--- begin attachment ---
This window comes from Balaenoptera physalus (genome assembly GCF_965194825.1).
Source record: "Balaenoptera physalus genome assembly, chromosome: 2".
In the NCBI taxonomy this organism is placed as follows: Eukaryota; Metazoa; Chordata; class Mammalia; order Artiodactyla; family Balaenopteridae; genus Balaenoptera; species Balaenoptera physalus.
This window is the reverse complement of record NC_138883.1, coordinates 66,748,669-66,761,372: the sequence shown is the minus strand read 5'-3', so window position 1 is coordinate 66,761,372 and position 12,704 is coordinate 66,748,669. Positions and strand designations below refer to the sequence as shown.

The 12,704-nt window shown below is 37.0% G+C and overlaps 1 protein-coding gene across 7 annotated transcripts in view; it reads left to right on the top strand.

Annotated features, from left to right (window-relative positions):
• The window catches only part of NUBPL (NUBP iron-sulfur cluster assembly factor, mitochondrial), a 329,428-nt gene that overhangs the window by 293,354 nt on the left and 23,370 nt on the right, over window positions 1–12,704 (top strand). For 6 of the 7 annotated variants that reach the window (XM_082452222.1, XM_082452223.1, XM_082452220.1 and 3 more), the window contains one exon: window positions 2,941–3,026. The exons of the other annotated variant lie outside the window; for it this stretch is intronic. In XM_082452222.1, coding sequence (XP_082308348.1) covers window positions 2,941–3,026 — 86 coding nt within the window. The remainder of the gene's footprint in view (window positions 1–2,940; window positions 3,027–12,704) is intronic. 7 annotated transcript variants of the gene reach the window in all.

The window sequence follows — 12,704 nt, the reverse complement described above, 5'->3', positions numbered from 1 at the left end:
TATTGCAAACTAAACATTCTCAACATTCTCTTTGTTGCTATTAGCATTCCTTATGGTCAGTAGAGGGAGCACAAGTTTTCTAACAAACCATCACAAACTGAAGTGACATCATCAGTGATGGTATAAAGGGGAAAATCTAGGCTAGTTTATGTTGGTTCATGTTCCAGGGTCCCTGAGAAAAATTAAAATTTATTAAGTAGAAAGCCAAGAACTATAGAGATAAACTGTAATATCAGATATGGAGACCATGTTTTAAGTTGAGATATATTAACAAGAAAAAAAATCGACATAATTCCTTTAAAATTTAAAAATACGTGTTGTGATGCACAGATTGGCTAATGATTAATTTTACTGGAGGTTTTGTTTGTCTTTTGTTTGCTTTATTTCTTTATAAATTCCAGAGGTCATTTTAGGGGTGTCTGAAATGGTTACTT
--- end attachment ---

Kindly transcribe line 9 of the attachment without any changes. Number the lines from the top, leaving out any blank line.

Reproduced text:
TATTGCAAACTAAACATTCTCAACATTCTCTTTGTTGCTATTAGCATTCCTTATGGTCAGTAGAGGGAGCACAAGTTTTCTAACAAACCATCACAAACTGAAGTGACATCATCAGTGATGGTATAAAGGGGAAAATCTAGGCTAGTTTATGTTGGTTCATGTTCCAGGGTCCCTGAGAAAAATTAAAATTTATTAAGTAGAAAGCCAAGAACTATAGAGATAAACTGTAATATCAGATATGGAGACCATGTTTTAAGTTGAGATATATTAACAAGAAAAAAAATCGACATAATTCCTTTAAAATTTAAAAATACGTGTTGTGATGCACAGATTGGCTAATGATTAATTTTACTGGAGGTTTTGTTTGTCTTTTGTTTGCTTTATTTCTTTATAAATTCCAGAGGTCATTTTAGGGGTGTCTGAAATGGTTACTT